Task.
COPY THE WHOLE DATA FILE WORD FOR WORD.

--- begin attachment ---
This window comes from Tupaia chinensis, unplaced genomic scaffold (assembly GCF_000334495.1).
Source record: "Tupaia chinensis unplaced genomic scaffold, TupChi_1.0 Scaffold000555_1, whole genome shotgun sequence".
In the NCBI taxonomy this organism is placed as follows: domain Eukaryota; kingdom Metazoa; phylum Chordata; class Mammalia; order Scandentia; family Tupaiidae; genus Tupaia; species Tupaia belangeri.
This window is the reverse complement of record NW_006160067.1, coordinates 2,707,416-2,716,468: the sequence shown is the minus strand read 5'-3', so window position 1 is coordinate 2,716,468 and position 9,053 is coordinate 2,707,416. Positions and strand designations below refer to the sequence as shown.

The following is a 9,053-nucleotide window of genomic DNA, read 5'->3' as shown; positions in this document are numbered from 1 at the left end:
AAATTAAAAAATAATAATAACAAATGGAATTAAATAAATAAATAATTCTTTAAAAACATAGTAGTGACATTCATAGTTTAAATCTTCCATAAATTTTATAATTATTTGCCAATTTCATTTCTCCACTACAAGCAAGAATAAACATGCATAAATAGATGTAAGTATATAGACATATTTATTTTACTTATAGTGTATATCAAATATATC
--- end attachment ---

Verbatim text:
This window comes from Tupaia chinensis, unplaced genomic scaffold (assembly GCF_000334495.1).
Source record: "Tupaia chinensis unplaced genomic scaffold, TupChi_1.0 Scaffold000555_1, whole genome shotgun sequence".
In the NCBI taxonomy this organism is placed as follows: domain Eukaryota; kingdom Metazoa; phylum Chordata; class Mammalia; order Scandentia; family Tupaiidae; genus Tupaia; species Tupaia belangeri.
This window is the reverse complement of record NW_006160067.1, coordinates 2,707,416-2,716,468: the sequence shown is the minus strand read 5'-3', so window position 1 is coordinate 2,716,468 and position 9,053 is coordinate 2,707,416. Positions and strand designations below refer to the sequence as shown.

The following is a 9,053-nucleotide window of genomic DNA, read 5'->3' as shown; positions in this document are numbered from 1 at the left end:
AAATTAAAAAATAATAATAACAAATGGAATTAAATAAATAAATAATTCTTTAAAAACATAGTAGTGACATTCATAGTTTAAATCTTCCATAAATTTTATAATTATTTGCCAATTTCATTTCTCCACTACAAGCAAGAATAAACATGCATAAATAGATGTAAGTATATAGACATATTTATTTTACTTATAGTGTATATCAAATATATC